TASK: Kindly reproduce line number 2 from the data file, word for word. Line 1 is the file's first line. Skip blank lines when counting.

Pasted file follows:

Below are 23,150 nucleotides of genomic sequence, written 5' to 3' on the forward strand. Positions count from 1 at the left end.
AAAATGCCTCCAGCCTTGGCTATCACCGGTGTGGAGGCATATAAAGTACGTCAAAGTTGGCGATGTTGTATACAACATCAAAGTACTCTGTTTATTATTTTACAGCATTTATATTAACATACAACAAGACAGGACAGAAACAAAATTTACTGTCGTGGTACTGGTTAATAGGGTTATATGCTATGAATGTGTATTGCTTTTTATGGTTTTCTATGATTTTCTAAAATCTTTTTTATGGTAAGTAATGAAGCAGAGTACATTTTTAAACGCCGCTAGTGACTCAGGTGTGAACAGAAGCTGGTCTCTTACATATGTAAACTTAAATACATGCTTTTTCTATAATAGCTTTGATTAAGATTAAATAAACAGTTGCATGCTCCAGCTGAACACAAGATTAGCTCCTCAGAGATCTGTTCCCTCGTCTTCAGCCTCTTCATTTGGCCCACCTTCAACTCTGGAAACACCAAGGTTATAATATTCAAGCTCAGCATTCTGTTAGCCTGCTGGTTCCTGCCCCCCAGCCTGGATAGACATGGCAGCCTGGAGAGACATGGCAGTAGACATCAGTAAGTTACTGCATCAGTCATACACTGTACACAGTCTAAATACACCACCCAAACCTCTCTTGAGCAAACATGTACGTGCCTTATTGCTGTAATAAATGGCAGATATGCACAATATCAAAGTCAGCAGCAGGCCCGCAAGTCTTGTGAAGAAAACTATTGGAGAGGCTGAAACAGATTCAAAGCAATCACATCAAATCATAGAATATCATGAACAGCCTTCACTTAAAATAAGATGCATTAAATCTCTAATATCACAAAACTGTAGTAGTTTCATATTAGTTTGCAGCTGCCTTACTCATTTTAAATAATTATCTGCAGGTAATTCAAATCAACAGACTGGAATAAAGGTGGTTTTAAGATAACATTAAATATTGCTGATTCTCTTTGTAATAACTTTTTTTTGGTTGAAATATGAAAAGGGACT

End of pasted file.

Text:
AAAATGCCTCCAGCCTTGGCTATCACCGGTGTGGAGGCATATAAAGTACGTCAAAGTTGGCGATGTTGTATACAACATCAAAGTACTCTGTTTATTATTTTACAGCATTTATATTAACATACAACAAGACAGGACAGAAACAAAATTTACTGTCGTGGTACTGGTTAATAGGGTTATATGCTATGAATGTGTATTGCTTTTTATGGTTTTCTATGATTTTCTAAAATCTTTTTTATGGTAAGTAATGAAGCAGAGTACATTTTTAAACGCCGCTAGTGACTCAGGTGTGAACAGAAGCTGGTCTCTTACATATGTAAACTTAAATACATGCTTTTTCTATAATAGCTTTGATTAAGATTAAATAAACAGTTGCATGCTCCAGCTGAACACAAGATTAGCTCCTCAGAGATCTGTTCCCTCGTCTTCAGCCTCTTCATTTGGCCCACCTTCAACTCTGGAAACACCAAGGTTATAATATTCAAGCTCAGCATTCTGTTAGCCTGCTGGTTCCTGCCCCCCAGCCTGGATAGACATGGCAGCCTGGAGAGACATGGCAGTAGACATCAGTAAGTTACTGCATCAGTCATACACTGTACACAGTCTAAATACACCACCCAAACCTCTCTTGAGCAAACATGTACGTGCCTTATTGCTGTAATAAATGGCAGATATGCACAATATCAAAGTCAGCAGCAGGCCCGCAAGTCTTGTGAAGAAAACTATTGGAGAGGCTGAAACAGATTCAAAGCAATCACATCAAATCATAGAATATCATGAACAGCCTTCACTTAAAATAAGATGCATTAAATCTCTAATATCACAAAACTGTAGTAGTTTCATATTAGTTTGCAGCTGCCTTACTCATTTTAAATAATTATCTGCAGGTAATTCAAATCAACAGACTGGAATAAAGGTGGTTTTAAGATAACATTAAATATTGCTGATTCTCTTTGTAATAACTTTTTTTTGGTTGAAATATGAAAAGGGACT